The goal of my laboratory is to discover abnormalities of ion channel expression and composition that contribute to systemic and pulmonary hypertension, and identify channel-based therapies to treat these diseases. We employ a multi-faceted approach of patch-clamp, molecular, cellular and in vivo techniques to accomplish this goal.
Terry Fletcher has been with the Department of Pharmacology and Toxicology for the last six years, providing technical support for laboratories and maintaining Core equipment. Fletcher was honored with a Research Staff Excellence Award at the 2013 Dean’s Honor Day for his contribution to research programs in eight laboratories at UAMS over the past 25 years.
Dr. Liu recently joined the Rusch lab after earning her Ph.D. from New York Medical College. The primary focus of her research is to elucidate the mechanism of Angiotensin II induced calcium channel expression.
Anup Srivastava is a Ph.D. pharmacology graduate student in the laboratory of Dr. Nancy Rusch. His thesis research is supported by a Predoctoral Award from the American Heart Association-Southwest Affiliate. Anup is exploring the cellular mechanisms by which arterial calcium channels upregulate during hypertension, which contributes to the abnormal vascular contraction in this disease. His research utilizes a variety of techniques including patch-clamp electrophysiology, biochemical analysis of ion channel subunits, and in vivo monitoring of hemodynamics.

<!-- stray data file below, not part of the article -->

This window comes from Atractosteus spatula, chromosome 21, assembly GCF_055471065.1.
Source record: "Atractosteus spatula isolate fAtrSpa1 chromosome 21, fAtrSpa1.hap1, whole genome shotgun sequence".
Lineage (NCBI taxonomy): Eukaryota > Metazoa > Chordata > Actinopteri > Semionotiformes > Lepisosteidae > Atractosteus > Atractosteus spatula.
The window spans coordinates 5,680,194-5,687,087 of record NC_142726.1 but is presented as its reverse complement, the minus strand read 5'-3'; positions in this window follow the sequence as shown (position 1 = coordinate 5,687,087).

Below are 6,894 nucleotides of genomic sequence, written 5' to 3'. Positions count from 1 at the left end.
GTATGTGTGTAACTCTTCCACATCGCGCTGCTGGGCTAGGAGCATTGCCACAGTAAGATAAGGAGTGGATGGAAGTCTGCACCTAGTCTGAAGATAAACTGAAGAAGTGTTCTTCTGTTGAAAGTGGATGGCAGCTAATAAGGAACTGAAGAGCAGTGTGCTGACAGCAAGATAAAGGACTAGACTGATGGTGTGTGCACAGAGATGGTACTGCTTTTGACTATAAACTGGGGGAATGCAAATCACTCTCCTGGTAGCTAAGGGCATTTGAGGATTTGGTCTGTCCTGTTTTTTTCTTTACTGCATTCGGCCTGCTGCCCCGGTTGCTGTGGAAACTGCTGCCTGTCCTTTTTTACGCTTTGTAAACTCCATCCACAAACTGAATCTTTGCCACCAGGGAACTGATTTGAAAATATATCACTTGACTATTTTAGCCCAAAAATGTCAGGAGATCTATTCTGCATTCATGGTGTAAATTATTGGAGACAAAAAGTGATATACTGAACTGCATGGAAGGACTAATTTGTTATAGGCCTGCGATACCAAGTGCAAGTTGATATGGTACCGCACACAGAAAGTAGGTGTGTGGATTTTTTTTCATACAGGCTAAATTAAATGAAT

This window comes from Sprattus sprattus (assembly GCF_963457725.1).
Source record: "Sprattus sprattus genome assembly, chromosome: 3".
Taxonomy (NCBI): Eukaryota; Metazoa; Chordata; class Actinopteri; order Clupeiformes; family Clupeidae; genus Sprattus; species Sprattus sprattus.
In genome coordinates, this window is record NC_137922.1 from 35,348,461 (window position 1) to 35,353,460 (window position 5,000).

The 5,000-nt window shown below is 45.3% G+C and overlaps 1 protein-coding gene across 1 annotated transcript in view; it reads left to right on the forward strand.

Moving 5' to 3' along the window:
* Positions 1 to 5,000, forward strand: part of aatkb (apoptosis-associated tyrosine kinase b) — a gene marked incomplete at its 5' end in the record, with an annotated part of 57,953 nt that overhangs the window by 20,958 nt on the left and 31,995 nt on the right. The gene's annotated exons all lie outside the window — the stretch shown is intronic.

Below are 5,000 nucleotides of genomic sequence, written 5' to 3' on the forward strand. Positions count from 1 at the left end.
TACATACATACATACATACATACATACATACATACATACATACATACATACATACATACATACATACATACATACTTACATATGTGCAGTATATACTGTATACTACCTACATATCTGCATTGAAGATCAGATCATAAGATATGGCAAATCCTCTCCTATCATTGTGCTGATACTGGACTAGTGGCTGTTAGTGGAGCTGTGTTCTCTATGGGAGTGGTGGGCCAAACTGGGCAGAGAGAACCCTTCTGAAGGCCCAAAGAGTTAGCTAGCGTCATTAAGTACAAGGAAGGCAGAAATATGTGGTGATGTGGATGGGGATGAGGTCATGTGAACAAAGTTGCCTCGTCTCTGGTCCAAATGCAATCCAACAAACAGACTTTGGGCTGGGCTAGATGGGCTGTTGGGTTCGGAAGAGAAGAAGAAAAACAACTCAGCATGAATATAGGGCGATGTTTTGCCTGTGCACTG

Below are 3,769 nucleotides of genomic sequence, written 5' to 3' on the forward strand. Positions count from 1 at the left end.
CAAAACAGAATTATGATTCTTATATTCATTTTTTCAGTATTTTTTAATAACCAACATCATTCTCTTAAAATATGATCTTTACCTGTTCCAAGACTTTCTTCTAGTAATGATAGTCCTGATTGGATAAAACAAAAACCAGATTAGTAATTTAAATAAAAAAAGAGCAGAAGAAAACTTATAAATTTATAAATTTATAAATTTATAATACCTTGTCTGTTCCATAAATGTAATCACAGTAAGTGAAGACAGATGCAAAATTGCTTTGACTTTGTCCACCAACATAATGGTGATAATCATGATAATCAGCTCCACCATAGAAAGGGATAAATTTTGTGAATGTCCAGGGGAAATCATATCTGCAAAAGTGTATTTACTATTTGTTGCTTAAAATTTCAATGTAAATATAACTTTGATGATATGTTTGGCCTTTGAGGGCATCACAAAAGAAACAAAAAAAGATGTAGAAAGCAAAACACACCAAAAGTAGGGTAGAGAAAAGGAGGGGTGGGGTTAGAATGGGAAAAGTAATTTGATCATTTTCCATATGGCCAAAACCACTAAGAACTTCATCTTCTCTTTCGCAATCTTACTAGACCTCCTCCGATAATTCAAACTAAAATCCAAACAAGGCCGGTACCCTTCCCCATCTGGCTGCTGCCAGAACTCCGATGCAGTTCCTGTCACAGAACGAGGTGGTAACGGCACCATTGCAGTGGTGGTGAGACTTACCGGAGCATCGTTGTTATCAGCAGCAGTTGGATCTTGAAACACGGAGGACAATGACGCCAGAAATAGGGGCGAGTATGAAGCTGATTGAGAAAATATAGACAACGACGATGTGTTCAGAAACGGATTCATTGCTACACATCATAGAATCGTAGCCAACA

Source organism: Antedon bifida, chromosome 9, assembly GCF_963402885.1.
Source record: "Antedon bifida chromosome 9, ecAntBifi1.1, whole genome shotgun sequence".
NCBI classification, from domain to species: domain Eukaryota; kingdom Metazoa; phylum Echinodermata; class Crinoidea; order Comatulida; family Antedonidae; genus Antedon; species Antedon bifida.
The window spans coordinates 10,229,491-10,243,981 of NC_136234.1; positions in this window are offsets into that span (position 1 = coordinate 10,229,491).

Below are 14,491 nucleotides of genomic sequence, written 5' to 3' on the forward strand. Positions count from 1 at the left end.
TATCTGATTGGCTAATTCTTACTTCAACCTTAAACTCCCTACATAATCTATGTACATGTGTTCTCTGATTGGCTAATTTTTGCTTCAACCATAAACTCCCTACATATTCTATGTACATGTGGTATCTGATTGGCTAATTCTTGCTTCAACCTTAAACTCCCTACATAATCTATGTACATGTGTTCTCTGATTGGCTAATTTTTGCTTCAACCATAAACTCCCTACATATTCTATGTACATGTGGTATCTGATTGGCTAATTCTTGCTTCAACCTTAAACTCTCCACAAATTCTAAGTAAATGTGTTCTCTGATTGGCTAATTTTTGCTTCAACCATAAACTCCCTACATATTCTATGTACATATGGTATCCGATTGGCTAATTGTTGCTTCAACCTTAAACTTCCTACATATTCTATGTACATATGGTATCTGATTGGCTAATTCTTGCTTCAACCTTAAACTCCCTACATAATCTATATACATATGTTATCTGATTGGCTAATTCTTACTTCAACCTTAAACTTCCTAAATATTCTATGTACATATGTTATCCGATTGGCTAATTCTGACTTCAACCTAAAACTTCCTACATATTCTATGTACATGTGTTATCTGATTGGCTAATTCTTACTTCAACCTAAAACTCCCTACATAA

Amanda Stolarz, Pharm.D. is a graduate student in the laboratory of Dr. Nancy Rusch. She is the inaugural student in a Pharm.D./Ph.D. graduate program at UAMS. Amanda’s research seeks to define the mechanisms by which the chemotherapeutic drug, doxorubicin, contributes to lymphedema. Her techniques include monitoring the contractile behavior of isolated rat mesenteric lymph vessels in vitro, and measurement of lymph flow in mesenteric loops in vivo, as well as characterization of ion channels in isolated lymphatic smooth muscle cells by patch-clamp methods. Initial studies in human lymphatic vessels may provide a strategy for designing drugs to ameliorate lymphedema.
Ben is a pharmacology Ph.D. student researching radiation-induced heart disease (RIHD), a potentially severe side effect of radiotherapy for thoracic cancers such as breast, lung, and esophageal. During such treatment, the heart can receive a dose of radiation that causes a variety of heart diseases, years after receiving radiotherapy. His thesis project includes investigating the involvement of the kallikrein-kinin system in RIHD, developing a technique for early detection of RIHD, and characterizing coronary artery endothelial dysfunction in response to radiation.
Hillary Hanvey, B.S. (Research Technician)
Ms. Hanvey is a recent graduate from University of Arkansas at Fayetteville and previously worked in an Immunology lab. She is currently in charge of functional studies including ex vivo pressurized cerebral artery preparation and in vivo measurement of vasoreactivity through cranial window.